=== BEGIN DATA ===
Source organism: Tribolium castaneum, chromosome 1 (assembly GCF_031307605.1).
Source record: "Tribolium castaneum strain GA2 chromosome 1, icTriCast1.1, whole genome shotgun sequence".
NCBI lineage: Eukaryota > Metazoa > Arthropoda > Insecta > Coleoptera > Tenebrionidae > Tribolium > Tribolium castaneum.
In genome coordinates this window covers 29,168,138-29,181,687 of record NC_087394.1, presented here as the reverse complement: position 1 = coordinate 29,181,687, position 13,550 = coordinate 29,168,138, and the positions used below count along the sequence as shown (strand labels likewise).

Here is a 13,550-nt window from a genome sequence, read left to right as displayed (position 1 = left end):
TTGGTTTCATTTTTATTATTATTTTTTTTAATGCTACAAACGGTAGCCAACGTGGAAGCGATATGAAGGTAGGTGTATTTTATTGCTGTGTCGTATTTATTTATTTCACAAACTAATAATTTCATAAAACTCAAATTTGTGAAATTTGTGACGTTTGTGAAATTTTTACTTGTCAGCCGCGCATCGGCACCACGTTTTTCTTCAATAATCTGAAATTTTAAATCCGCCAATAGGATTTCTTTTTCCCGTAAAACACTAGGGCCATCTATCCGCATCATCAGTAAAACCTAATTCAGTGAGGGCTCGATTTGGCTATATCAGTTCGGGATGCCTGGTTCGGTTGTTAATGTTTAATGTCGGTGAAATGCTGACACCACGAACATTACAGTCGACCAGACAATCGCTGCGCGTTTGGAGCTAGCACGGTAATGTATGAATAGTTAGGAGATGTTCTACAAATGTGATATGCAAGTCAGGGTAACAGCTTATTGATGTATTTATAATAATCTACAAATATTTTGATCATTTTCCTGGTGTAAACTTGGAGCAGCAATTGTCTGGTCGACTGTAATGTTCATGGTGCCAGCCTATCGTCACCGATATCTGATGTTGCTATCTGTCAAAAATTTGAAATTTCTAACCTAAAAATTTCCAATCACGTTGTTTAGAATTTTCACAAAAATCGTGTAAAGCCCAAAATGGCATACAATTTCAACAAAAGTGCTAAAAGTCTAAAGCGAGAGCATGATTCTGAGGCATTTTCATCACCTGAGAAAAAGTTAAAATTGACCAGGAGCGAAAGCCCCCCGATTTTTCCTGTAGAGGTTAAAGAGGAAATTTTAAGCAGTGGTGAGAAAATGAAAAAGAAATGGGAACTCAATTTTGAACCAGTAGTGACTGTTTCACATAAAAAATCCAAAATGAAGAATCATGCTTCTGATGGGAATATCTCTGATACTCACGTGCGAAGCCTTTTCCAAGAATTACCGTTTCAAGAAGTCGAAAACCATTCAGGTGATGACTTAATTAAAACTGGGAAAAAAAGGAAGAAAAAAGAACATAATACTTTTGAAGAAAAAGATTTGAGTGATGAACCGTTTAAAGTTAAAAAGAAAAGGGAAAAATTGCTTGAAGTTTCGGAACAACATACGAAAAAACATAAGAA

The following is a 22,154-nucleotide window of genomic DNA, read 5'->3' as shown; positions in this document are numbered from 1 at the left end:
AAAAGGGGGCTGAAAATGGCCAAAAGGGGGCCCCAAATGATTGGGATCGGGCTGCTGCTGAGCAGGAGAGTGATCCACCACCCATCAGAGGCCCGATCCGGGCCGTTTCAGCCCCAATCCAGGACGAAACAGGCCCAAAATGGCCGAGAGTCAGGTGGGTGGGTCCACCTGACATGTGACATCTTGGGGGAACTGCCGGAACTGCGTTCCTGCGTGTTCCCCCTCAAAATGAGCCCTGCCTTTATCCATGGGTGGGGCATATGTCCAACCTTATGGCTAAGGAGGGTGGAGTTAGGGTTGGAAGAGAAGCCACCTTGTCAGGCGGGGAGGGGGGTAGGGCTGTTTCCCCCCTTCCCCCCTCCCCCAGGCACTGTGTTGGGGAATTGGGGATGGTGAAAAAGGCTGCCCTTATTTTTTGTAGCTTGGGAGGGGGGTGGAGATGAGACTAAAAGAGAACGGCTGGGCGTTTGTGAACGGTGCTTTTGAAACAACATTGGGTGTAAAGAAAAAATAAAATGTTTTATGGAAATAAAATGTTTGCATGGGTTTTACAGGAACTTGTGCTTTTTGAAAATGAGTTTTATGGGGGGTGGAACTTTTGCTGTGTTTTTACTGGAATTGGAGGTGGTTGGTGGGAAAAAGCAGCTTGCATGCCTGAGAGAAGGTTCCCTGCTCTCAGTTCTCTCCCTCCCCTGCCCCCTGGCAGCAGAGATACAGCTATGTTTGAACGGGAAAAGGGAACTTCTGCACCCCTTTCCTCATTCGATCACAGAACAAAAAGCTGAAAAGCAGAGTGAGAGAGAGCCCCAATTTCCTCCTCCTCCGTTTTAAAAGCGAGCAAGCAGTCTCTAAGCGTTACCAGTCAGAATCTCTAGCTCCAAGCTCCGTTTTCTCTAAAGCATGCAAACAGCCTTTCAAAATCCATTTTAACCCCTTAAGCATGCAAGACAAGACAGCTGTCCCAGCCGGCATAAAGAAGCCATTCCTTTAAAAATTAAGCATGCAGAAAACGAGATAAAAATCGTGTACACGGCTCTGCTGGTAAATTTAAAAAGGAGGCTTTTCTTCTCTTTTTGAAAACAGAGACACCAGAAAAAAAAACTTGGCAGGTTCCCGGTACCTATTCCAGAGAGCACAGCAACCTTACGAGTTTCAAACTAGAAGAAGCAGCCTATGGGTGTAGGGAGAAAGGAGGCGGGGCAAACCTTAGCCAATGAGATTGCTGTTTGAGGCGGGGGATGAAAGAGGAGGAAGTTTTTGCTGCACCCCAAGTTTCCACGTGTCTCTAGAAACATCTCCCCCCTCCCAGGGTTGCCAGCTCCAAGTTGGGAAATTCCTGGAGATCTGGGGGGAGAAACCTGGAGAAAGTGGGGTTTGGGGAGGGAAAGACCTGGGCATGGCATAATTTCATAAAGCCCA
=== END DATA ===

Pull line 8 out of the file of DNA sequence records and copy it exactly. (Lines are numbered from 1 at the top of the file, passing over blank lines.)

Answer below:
AAAAGGGGGCTGAAAATGGCCAAAAGGGGGCCCCAAATGATTGGGATCGGGCTGCTGCTGAGCAGGAGAGTGATCCACCACCCATCAGAGGCCCGATCCGGGCCGTTTCAGCCCCAATCCAGGACGAAACAGGCCCAAAATGGCCGAGAGTCAGGTGGGTGGGTCCACCTGACATGTGACATCTTGGGGGAACTGCCGGAACTGCGTTCCTGCGTGTTCCCCCTCAAAATGAGCCCTGCCTTTATCCATGGGTGGGGCATATGTCCAACCTTATGGCTAAGGAGGGTGGAGTTAGGGTTGGAAGAGAAGCCACCTTGTCAGGCGGGGAGGGGGGTAGGGCTGTTTCCCCCCTTCCCCCCTCCCCCAGGCACTGTGTTGGGGAATTGGGGATGGTGAAAAAGGCTGCCCTTATTTTTTGTAGCTTGGGAGGGGGGTGGAGATGAGACTAAAAGAGAACGGCTGGGCGTTTGTGAACGGTGCTTTTGAAACAACATTGGGTGTAAAGAAAAAATAAAATGTTTTATGGAAATAAAATGTTTGCATGGGTTTTACAGGAACTTGTGCTTTTTGAAAATGAGTTTTATGGGGGGTGGAACTTTTGCTGTGTTTTTACTGGAATTGGAGGTGGTTGGTGGGAAAAAGCAGCTTGCATGCCTGAGAGAAGGTTCCCTGCTCTCAGTTCTCTCCCTCCCCTGCCCCCTGGCAGCAGAGATACAGCTATGTTTGAACGGGAAAAGGGAACTTCTGCACCCCTTTCCTCATTCGATCACAGAACAAAAAGCTGAAAAGCAGAGTGAGAGAGAGCCCCAATTTCCTCCTCCTCCGTTTTAAAAGCGAGCAAGCAGTCTCTAAGCGTTACCAGTCAGAATCTCTAGCTCCAAGCTCCGTTTTCTCTAAAGCATGCAAACAGCCTTTCAAAATCCATTTTAACCCCTTAAGCATGCAAGACAAGACAGCTGTCCCAGCCGGCATAAAGAAGCCATTCCTTTAAAAATTAAGCATGCAGAAAACGAGATAAAAATCGTGTACACGGCTCTGCTGGTAAATTTAAAAAGGAGGCTTTTCTTCTCTTTTTGAAAACAGAGACACCAGAAAAAAAAACTTGGCAGGTTCCCGGTACCTATTCCAGAGAGCACAGCAACCTTACGAGTTTCAAACTAGAAGAAGCAGCCTATGGGTGTAGGGAGAAAGGAGGCGGGGCAAACCTTAGCCAATGAGATTGCTGTTTGAGGCGGGGGATGAAAGAGGAGGAAGTTTTTGCTGCACCCCAAGTTTCCACGTGTCTCTAGAAACATCTCCCCCCTCCCAGGGTTGCCAGCTCCAAGTTGGGAAATTCCTGGAGATCTGGGGGGAGAAACCTGGAGAAAGTGGGGTTTGGGGAGGGAAAGACCTGGGCATGGCATAATTTCATAAAGCCCA